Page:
On Thu, Jun 3, 2010 at 3:25 PM, Gregory B.
Please feel free to ask questions on the blog or here. Like the
original Ruby Mendicant project, I will need lots of feedback from the
community to get this one right!
From your page:
Q: Would you want to attend this online school?
A: Yes (assuming I’m in your target demographic, a little more
about who this is would be nice)
Q: Would you be willing to donate to help with its creation?
Q: Would you recommend this program to others?
A: If I thought they would benefit from it.
Q: What can I do to make it even more awesome?
A: I would love to see something like codingbat.com / spoj.pl /
codechef.comexplicitly aimed at Ruby. I feel like quick immediate
feedback is very
helpful. Preset problems give direction and goals, and if they can be
immediately verified, give an incentive to keep going. As I discovered
working on projecteuler.net, seeing little green checkmarks aggregate is
oddly addicting, and helps to motivate me to keep going. (Note that
stackoverflow does the same thing, but they use community approval as
test, and badges / reputation for green checkmarks. I’m pretty sure Joel
Spolsky talks about why this works in his blog, but I read it a while
and don’t care to look it up)
I’ve been trying to teach some of my friends Ruby, and my approach was
set up challenges for them to work on, and rake tasks to test that
against a test suite for it. If you have a safe online Ruby interpreter
TryRuby, as Andrew talked about, then I think that after the initial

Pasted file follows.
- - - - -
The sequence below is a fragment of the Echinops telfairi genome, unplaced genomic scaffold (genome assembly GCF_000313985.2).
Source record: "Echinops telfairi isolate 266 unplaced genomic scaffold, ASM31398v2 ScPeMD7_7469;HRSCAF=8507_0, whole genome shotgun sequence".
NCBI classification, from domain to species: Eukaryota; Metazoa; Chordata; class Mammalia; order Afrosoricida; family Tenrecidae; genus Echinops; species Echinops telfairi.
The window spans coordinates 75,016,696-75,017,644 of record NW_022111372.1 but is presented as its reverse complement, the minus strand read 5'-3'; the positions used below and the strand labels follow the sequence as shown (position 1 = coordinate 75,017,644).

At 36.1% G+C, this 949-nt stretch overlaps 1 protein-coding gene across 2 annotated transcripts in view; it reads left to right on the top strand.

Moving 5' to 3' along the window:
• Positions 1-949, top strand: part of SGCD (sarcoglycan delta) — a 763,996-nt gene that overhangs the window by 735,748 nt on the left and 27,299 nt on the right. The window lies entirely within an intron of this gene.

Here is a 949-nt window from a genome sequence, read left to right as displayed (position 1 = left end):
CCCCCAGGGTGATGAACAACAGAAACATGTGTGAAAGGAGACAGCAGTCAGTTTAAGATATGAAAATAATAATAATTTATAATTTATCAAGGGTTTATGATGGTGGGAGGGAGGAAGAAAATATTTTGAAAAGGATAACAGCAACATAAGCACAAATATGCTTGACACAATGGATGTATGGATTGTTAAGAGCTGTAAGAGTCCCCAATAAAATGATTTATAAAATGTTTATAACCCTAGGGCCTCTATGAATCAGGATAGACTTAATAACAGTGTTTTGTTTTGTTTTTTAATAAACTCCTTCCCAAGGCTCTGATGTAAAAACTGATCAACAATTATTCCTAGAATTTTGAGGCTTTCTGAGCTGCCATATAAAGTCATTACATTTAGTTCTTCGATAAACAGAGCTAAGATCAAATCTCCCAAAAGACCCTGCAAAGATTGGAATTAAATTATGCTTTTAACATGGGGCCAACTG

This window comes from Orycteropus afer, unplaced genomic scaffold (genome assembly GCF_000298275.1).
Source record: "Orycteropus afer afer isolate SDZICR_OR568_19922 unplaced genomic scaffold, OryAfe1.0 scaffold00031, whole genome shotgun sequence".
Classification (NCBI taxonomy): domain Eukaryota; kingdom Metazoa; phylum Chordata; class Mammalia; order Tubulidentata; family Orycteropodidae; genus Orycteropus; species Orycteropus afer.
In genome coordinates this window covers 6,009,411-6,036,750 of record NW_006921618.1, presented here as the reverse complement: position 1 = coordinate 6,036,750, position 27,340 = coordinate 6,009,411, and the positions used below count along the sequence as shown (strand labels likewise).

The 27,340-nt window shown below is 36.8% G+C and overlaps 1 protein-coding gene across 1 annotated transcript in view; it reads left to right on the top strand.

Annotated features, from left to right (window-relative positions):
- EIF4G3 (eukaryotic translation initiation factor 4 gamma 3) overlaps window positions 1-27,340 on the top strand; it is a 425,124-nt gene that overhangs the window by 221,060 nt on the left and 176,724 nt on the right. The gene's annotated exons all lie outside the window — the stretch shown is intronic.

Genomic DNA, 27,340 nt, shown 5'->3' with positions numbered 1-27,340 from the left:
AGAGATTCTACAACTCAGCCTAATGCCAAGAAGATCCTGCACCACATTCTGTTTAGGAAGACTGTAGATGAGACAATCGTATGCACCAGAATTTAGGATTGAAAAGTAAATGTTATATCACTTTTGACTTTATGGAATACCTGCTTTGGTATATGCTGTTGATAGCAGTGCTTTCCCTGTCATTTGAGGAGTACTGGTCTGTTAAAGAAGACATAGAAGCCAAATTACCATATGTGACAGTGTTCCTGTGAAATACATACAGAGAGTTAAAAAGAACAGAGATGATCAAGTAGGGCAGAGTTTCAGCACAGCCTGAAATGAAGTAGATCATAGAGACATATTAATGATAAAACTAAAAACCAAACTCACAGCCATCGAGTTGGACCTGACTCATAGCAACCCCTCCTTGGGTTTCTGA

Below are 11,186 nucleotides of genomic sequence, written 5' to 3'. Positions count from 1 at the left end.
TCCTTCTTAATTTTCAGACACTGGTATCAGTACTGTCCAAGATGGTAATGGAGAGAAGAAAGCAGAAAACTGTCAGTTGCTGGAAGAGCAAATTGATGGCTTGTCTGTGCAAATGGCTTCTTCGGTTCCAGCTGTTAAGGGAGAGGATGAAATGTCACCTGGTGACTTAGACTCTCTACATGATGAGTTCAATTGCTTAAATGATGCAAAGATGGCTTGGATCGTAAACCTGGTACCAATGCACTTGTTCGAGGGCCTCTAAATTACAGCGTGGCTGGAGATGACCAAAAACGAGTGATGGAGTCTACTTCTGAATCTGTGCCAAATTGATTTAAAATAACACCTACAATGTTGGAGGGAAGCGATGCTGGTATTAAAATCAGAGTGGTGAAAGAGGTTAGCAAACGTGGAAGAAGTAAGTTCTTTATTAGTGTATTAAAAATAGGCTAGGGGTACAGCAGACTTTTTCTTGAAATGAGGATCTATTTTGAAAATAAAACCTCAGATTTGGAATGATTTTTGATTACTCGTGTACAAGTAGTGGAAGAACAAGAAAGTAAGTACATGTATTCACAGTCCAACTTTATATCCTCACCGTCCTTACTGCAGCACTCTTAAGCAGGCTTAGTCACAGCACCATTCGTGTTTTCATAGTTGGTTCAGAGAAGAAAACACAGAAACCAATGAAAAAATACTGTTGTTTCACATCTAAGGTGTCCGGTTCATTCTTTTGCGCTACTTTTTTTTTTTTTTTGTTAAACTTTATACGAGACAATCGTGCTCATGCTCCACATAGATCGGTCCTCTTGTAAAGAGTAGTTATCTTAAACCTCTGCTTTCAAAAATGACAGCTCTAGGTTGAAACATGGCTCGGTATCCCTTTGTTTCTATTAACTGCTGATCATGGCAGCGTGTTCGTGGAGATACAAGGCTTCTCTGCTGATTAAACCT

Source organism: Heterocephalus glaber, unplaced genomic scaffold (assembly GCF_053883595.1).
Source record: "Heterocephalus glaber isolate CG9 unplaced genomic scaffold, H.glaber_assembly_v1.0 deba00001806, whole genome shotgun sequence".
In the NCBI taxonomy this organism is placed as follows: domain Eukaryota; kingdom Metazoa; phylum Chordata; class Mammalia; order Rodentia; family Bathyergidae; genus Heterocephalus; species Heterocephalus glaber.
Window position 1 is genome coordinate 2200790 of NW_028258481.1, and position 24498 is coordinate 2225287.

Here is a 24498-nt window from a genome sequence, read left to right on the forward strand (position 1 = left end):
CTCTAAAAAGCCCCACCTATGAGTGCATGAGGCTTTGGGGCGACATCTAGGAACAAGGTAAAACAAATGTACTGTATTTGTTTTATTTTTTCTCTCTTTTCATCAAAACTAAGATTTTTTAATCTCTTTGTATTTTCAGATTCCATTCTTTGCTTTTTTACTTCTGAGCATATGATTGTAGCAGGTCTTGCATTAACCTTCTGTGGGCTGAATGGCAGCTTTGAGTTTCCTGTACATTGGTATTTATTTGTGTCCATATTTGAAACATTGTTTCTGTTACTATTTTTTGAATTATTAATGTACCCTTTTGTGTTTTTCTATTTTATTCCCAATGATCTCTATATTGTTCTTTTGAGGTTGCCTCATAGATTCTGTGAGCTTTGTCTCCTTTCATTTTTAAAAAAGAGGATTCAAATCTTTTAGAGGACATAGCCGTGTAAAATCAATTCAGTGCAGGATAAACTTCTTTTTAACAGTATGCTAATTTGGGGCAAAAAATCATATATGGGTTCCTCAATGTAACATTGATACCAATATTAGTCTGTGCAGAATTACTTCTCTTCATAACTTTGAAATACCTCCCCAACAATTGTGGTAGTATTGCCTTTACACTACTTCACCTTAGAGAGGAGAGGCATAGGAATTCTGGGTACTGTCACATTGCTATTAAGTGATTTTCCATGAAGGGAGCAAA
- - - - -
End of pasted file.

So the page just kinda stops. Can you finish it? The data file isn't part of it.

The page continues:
get problem sets in, then it would be in line with the idea that once
have it set up, it should be very little effort to maintain, yet still
provide that interactive feel. For example, what if the problems at
http://www.rubyproblems.com also had auto-testing a la codingbat.com, to
verify that you did it correctly? Then you could associate with the
a test suite (http://gist.github.com/425975) load them up with the
interpreter from TryRuby or Dia (http://github.com/robgleeson/Dia) or
And now you have automated homework assignments. And you have a resource
that is easy to provide to the entire community (ie you don’t have to be
the school to work on the problems). And it scales: anyone can write a
problem, and a test suite, you check them over, upload them, and there
brand new problem for everyone to work on, you had to do almost no work,
everyone signed up is eligible to work on it, it provides continued
exercises for alumni.
Just thoughts, but it’s something I’ve been wanting to see for a very
time, and will end up implementing myself at some point when I know
to do it, if there isn’t already something better.
Thanks, and I look forward to hearing more about this project.